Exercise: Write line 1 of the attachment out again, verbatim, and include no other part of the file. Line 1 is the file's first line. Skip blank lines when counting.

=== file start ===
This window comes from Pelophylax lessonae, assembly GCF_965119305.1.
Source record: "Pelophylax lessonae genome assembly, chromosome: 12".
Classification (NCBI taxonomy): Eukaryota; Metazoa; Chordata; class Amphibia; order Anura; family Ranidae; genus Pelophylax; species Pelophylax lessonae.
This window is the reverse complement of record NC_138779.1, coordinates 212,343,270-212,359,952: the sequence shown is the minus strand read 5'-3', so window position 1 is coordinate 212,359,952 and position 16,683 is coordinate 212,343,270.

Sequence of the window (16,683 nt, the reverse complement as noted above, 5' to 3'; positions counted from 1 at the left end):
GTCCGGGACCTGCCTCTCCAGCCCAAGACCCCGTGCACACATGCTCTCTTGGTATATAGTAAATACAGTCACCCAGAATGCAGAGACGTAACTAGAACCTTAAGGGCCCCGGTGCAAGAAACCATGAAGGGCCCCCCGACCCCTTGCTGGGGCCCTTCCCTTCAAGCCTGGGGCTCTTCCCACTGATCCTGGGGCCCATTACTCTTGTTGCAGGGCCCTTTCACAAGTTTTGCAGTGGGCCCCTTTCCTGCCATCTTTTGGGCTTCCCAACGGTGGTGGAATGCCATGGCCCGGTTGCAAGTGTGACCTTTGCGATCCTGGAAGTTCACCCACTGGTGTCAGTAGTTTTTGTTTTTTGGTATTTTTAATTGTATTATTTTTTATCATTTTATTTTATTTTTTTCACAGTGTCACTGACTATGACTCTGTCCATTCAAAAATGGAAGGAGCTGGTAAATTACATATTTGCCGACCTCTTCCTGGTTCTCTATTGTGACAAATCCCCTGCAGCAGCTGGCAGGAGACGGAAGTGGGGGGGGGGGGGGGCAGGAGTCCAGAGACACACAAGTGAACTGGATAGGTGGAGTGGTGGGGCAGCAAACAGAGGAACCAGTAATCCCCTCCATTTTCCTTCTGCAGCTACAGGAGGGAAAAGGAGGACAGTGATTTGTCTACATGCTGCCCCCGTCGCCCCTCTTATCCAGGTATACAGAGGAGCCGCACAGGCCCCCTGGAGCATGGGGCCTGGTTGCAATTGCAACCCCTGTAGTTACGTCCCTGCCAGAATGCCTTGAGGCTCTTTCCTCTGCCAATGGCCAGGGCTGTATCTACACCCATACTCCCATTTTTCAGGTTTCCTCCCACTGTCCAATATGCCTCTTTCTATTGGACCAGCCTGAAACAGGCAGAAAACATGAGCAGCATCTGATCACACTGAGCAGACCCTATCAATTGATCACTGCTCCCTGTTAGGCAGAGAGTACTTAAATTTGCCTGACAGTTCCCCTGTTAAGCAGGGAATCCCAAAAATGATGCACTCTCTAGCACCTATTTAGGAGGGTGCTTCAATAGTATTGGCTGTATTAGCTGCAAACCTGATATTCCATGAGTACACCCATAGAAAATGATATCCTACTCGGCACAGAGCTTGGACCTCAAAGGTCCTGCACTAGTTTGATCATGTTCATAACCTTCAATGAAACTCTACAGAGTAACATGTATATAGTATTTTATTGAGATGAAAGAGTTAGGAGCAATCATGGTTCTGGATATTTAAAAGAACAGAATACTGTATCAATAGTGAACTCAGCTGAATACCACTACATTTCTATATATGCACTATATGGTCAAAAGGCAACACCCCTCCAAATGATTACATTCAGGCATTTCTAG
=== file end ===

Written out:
This window comes from Pelophylax lessonae, assembly GCF_965119305.1.